News breaks on June 23 that an Italian company has been warned by the Privacy Guarantor for setting up Google Analytics on its site in a way that does not comply with GDPR regulations.

The Italian Privacy Guarantor, with this measure has thus taken a stand against the export of personal data of European citizens to the US.

Where is the problem?

Basically, the data processing methods by Google Analytics 3 do not comply with the requirements of the GDPR because the tool transfers users’ data to the United States and therefore does not guarantee their protection; in fact, U.S. security agencies can access this data without specific authorization.

IP anomization allowed by Analytics 3, is not considered a sufficient tool to protect the privacy of site users.

What to do then?

Google Analytics is not GDPR compliant and the responsibility not Google’s

When we install Google Analytics on our site, the data owners are us, Google only becomes the operator, so if the data is not processed according to the rules, the site owner will be held accountable.

Thus, at present it is not possible to use Google Analytics while ensuring GDPR compliance.

Google Analytics not compliant with GDPR. Whose responsibility is it?

At present, according to the authority, it is not possible to use Google Analytics while ensuring GDPR compliance, and the responsibility lies with the website operator, not Google.

The Guarantor’s intervention, in fact, is aimed at site operators: the responsibility for relying on tools deemed non-compliant with current regulations lies with them and not the Mountain View giant.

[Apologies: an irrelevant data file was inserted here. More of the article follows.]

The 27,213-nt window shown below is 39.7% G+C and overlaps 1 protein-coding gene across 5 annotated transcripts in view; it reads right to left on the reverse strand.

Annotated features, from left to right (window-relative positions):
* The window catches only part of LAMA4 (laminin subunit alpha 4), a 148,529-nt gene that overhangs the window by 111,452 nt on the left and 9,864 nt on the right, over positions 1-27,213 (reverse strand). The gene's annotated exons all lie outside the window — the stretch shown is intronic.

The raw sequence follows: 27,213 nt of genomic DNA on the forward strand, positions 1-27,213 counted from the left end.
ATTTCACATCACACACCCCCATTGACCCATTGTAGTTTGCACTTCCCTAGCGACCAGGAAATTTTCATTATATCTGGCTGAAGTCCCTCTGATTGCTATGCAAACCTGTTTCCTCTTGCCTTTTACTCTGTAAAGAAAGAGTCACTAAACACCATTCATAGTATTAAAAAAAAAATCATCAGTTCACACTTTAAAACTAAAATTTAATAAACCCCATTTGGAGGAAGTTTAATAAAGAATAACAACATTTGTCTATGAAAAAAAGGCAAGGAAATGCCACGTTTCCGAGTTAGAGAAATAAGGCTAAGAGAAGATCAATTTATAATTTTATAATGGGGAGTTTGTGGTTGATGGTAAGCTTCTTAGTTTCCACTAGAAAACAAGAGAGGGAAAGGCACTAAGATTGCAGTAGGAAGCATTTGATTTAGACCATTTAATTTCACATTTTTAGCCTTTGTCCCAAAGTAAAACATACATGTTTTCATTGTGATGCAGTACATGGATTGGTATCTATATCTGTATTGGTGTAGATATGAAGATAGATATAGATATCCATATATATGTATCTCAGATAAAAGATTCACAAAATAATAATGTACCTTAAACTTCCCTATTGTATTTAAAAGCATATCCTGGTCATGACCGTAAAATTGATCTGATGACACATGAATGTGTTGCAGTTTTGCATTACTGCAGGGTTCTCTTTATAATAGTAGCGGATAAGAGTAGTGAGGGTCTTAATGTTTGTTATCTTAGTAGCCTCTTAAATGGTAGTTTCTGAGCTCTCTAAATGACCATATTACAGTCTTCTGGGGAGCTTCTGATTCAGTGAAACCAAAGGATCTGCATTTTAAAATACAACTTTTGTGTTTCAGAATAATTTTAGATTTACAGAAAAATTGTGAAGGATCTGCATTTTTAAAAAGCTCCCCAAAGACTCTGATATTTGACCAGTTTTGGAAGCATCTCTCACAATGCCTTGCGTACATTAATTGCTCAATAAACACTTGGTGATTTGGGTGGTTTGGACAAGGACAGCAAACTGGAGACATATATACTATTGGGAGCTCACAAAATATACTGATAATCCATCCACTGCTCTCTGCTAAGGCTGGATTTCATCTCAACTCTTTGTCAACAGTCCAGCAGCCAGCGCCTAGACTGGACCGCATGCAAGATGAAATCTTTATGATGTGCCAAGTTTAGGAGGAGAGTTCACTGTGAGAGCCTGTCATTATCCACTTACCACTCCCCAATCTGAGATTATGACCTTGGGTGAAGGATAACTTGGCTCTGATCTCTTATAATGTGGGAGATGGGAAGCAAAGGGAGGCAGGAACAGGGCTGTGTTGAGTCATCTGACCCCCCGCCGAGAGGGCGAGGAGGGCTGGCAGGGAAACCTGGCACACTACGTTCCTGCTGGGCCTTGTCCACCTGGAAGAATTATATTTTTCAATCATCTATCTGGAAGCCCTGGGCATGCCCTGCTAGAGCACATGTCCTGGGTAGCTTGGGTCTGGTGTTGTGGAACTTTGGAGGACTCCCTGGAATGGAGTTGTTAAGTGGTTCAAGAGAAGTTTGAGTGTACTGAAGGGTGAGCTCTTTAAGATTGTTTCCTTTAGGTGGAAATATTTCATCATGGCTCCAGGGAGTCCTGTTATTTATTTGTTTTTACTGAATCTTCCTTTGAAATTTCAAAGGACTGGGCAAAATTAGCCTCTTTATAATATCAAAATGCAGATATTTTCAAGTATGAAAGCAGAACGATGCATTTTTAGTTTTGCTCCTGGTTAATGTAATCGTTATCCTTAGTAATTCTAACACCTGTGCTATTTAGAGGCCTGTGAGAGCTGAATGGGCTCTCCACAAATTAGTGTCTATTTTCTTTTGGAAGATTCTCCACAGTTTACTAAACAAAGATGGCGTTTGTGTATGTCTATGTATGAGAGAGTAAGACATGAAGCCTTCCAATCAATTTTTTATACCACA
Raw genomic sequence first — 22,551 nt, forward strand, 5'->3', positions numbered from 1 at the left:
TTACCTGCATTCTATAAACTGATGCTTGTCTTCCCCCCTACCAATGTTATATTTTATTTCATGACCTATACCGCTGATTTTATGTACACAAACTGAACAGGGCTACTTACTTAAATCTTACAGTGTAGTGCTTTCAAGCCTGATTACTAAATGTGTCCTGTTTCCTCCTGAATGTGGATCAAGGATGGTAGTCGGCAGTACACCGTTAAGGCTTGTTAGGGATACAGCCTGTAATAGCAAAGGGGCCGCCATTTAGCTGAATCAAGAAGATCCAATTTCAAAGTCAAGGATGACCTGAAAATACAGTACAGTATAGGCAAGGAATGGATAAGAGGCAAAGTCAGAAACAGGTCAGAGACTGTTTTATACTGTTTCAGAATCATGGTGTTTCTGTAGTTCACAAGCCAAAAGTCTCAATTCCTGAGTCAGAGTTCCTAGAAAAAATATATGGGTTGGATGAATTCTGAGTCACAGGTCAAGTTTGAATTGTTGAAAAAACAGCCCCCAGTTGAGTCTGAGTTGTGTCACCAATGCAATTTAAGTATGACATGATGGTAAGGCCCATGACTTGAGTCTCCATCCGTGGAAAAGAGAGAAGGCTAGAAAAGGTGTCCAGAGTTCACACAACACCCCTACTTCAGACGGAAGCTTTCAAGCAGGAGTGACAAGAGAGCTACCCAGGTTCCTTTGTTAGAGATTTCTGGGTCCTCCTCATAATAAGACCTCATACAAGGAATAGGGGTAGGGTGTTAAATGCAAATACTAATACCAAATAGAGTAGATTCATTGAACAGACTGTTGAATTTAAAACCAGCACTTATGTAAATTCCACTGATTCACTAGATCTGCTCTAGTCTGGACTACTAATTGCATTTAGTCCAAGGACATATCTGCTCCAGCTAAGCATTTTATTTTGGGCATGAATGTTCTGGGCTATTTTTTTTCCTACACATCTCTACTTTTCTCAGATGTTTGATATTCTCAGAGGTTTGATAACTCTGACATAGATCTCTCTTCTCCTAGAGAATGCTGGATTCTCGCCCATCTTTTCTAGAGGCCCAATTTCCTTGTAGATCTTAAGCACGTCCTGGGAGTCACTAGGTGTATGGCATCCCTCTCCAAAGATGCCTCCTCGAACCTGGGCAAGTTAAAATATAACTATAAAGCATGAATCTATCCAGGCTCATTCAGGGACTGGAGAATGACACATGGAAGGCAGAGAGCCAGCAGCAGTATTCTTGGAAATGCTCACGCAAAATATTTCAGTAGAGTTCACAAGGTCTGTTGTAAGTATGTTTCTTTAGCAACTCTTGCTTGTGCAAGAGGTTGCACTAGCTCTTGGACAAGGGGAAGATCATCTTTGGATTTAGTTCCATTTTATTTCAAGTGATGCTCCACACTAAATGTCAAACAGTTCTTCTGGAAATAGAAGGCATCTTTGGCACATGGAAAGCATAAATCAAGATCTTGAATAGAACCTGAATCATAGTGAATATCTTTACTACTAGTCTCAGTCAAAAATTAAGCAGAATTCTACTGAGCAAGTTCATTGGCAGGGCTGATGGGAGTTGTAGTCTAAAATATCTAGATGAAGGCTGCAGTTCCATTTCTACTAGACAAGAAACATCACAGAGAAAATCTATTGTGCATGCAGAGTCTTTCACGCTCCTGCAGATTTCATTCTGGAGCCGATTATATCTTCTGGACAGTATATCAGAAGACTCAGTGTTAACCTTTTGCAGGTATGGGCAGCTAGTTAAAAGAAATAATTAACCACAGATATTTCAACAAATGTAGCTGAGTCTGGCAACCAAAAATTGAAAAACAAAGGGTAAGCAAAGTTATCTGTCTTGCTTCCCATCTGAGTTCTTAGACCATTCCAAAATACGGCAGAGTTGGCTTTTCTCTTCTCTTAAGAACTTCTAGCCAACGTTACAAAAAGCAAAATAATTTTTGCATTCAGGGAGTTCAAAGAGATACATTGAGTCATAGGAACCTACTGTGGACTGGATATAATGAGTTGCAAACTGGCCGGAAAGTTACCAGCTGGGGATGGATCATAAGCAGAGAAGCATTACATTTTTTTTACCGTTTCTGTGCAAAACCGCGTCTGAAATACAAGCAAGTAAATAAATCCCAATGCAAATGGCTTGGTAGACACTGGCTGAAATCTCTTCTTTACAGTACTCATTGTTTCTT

The Guarantor’s statement reads: “On this occasion, the Authority draws to the attention of all Italian website operators, public and private, the illegality of transfers made to the United States through GA, also in view of the numerous reports and queries that are reaching the Office. And it invites all data controllers to verify the compliance of the way cookies and other tracking tools are used on their websites, with particular attention to Google Analytics and other similar services, with data protection regulations.”

Google Analytics not compliant with GDPR. How can we proceed?

It is not easy to define a precise path as the given indications are not enough to outline a strategy that can leave one calm. We would also like to remind you that the problem raised in this specific case for Google analytics can be extended to all those services that use IP tracking by companies based in the U.S. states or at least American…

Some avenues might be these:

  • Eliminate Analitycs. It sounds like a stupid answer, but in fact many companies have installed the powerful service but do not use it. In this case there is no point in keeping the service active. Obviously this talk is impractical for those who use it as a monitoring system for their business.
  • Switching to local analytics systems such as Matomo, but with the risk, in case of server and data breaches, of incurring even heavier penalties, In addition, it becomes difficult to think of a separate analytics system if you are working with the whole GOOGLE ecosystem.
  • Continue to use Google Analytics,upgrading to Google Analytic 4 but performing a specific setup that minimizes the information collected, or in “proxy” configurations that require significant setup and maintenance costs, however.

I have Analytics 3, what do I risk?

In the case that has raised all this fuss, there is no mention of sanctions imposed by the Guarantor, who merely raised the issue, giving the company 90 days to remedy the situation, after which time the site’s compliance with the GDPR will be verified.

However, it would be at least desirable to do an evaluation of one’s configuration and consider solutions that are more in line with the protection of user data.

If you need advice in this regard, The De Marchi Studio is at your disposal.